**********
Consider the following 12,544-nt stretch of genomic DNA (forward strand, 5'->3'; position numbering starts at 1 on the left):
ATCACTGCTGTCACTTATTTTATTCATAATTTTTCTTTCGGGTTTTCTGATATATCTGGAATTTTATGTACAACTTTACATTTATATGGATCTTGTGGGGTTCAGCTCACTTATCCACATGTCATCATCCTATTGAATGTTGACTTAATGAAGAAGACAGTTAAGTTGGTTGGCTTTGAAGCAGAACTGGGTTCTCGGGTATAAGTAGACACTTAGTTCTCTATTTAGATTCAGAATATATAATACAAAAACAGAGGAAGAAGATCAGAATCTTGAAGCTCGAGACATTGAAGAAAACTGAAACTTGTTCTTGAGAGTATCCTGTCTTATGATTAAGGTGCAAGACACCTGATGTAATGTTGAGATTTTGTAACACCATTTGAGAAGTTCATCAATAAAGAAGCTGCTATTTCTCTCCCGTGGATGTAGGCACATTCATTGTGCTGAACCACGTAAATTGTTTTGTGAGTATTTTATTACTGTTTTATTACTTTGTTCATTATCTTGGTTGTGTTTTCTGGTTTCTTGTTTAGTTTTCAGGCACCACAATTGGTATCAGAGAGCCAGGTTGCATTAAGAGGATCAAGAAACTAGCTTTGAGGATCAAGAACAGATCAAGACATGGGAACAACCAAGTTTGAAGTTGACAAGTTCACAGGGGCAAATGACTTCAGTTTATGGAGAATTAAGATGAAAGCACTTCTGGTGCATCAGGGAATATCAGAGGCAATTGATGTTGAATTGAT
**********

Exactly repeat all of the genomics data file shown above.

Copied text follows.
Consider the following 12,544-nt stretch of genomic DNA (forward strand, 5'->3'; position numbering starts at 1 on the left):
ATCACTGCTGTCACTTATTTTATTCATAATTTTTCTTTCGGGTTTTCTGATATATCTGGAATTTTATGTACAACTTTACATTTATATGGATCTTGTGGGGTTCAGCTCACTTATCCACATGTCATCATCCTATTGAATGTTGACTTAATGAAGAAGACAGTTAAGTTGGTTGGCTTTGAAGCAGAACTGGGTTCTCGGGTATAAGTAGACACTTAGTTCTCTATTTAGATTCAGAATATATAATACAAAAACAGAGGAAGAAGATCAGAATCTTGAAGCTCGAGACATTGAAGAAAACTGAAACTTGTTCTTGAGAGTATCCTGTCTTATGATTAAGGTGCAAGACACCTGATGTAATGTTGAGATTTTGTAACACCATTTGAGAAGTTCATCAATAAAGAAGCTGCTATTTCTCTCCCGTGGATGTAGGCACATTCATTGTGCTGAACCACGTAAATTGTTTTGTGAGTATTTTATTACTGTTTTATTACTTTGTTCATTATCTTGGTTGTGTTTTCTGGTTTCTTGTTTAGTTTTCAGGCACCACAATTGGTATCAGAGAGCCAGGTTGCATTAAGAGGATCAAGAAACTAGCTTTGAGGATCAAGAACAGATCAAGACATGGGAACAACCAAGTTTGAAGTTGACAAGTTCACAGGGGCAAATGACTTCAGTTTATGGAGAATTAAGATGAAAGCACTTCTGGTGCATCAGGGAATATCAGAGGCAATTGATGTTGAATTGAT